From their blog post:
What can you do if you learn you have a life-threatening illness but there is no Food and Drug Administration-approved medicine to treat it? Sometimes, there is nothing to do but hope. Very often, though, your doctor will be able to prescribe a drug or medical device that has been approved by the Food and Drug Administration (FDA) for a different condition. This practice, called "off-label" prescribing, is perfectly legal, commonly practiced within the medical community, viewed as an essential component of good medical care, and offers greater choice in treatment options for millions of American patients. It is not without controversy, however.In other words, there can be factually true, scientifically vetted, medically useful information that would benefit doctors and patients. Yet drugmakers (and sometimes physicians) are forbidden by law from telling treating physicians this information. In the name of "protecting" us.
Because the safety and efficacy of off-label uses have not been certified by the FDA, some in government and the public health community have long criticized the practice. And the FDA has long forbidden drug and device makers from disseminating most information about off-label uses, often making it difficult for doctors and their patients to learn about important therapeutic options.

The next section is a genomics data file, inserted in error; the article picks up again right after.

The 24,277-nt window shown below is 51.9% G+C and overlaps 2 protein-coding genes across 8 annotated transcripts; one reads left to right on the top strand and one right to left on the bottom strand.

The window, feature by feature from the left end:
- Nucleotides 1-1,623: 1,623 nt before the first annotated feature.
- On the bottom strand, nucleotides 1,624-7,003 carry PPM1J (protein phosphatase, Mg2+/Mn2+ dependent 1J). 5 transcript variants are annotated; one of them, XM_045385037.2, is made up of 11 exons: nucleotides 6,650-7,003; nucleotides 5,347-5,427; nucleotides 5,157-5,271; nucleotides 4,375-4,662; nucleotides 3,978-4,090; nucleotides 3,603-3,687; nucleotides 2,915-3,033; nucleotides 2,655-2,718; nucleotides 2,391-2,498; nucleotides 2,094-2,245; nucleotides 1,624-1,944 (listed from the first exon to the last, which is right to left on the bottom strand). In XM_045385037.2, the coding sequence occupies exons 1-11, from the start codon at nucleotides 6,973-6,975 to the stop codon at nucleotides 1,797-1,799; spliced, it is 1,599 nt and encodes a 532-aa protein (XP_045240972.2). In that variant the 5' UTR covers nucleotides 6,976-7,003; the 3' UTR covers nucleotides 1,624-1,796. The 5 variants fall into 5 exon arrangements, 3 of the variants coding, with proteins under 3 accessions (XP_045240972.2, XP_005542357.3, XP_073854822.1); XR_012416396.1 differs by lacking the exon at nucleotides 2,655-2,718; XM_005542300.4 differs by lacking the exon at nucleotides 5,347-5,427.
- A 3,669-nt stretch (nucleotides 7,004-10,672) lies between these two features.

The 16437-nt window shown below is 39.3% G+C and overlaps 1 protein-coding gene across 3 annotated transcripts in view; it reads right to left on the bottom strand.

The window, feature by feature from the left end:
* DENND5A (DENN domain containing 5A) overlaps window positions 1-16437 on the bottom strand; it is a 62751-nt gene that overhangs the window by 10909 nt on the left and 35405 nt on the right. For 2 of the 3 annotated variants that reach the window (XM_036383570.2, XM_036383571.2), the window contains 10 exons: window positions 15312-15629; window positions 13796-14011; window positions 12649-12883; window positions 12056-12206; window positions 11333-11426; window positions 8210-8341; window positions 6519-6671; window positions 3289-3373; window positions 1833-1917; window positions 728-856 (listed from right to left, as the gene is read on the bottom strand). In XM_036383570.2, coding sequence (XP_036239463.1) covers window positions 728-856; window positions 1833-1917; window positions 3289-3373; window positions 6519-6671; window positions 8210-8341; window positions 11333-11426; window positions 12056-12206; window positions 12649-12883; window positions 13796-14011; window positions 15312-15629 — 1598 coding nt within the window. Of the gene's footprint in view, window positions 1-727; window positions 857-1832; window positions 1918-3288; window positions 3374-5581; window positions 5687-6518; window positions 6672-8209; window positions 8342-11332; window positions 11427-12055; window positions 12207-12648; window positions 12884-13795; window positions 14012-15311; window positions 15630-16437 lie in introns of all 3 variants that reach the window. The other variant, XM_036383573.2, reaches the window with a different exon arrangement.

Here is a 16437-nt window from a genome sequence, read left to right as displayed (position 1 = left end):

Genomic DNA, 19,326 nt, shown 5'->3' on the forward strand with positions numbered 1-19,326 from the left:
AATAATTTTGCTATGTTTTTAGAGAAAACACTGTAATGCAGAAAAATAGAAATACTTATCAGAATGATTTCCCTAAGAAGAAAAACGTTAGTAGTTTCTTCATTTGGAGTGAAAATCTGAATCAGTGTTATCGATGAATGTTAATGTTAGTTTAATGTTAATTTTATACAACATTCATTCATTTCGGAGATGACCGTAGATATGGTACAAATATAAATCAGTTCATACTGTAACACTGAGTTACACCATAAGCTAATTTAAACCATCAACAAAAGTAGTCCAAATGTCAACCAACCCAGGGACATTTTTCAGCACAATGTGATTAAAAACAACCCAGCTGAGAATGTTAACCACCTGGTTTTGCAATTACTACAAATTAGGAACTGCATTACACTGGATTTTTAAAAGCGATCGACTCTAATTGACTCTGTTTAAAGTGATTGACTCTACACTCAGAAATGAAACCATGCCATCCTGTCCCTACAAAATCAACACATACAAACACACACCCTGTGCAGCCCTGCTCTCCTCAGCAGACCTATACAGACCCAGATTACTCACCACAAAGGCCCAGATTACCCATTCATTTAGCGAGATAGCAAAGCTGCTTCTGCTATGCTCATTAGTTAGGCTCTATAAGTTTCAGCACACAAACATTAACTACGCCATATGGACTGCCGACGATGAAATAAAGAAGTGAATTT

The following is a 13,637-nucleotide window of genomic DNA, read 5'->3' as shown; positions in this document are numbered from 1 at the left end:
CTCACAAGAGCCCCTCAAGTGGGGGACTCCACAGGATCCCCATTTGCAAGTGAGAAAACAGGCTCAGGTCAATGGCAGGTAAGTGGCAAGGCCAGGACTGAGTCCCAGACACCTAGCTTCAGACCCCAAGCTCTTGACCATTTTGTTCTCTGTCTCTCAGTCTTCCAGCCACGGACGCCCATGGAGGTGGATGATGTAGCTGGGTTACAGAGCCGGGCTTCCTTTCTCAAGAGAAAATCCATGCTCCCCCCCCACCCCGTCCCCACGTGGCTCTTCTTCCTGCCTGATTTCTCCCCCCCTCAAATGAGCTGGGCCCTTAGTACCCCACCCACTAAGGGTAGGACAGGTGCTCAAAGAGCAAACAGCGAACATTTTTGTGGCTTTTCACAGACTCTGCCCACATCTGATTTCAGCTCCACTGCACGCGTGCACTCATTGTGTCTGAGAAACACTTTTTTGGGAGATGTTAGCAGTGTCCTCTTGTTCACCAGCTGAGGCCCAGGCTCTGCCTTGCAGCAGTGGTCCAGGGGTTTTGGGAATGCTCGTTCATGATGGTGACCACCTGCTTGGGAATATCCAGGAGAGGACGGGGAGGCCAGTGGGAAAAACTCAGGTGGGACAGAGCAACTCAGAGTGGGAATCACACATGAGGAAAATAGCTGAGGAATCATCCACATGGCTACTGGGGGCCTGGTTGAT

No federal statute explicitly forbids manufacturers from promoting or otherwise disseminating information about off-label uses of their drugs and devices. The FDA has, however, extended its authority over product labeling to encompass manufacturers’ speech in other contexts—including print and broadcast advertisements, brochures and pamphlets, websites, conferences and seminars, and face-to-face communication. The agency bars nearly all speech promoting an off-label use regardless of its veracity, and vigorously enforces this restriction even when the information is not being broadcast to lay audiences, but is provided directly to physicians with sophisticated medical training...
[A]s legal scholars have noted, if two physicians were to provide identical truthful and non-misleading information about off-label uses to an identical audience, one of them can be hailed as a medical pioneer and the other convicted of a federal crime solely on the basis of the second doctor's financial ties to a drug or medical device company. Naturally, this inconsistency has raised questions about the constitutionality of the FDA's treatment of off-label promotion.
For more information, see the full CEI article (PDF) "Hidden Truth: The Perils and Protection of Off-Label Drug and Medical Device Promotion".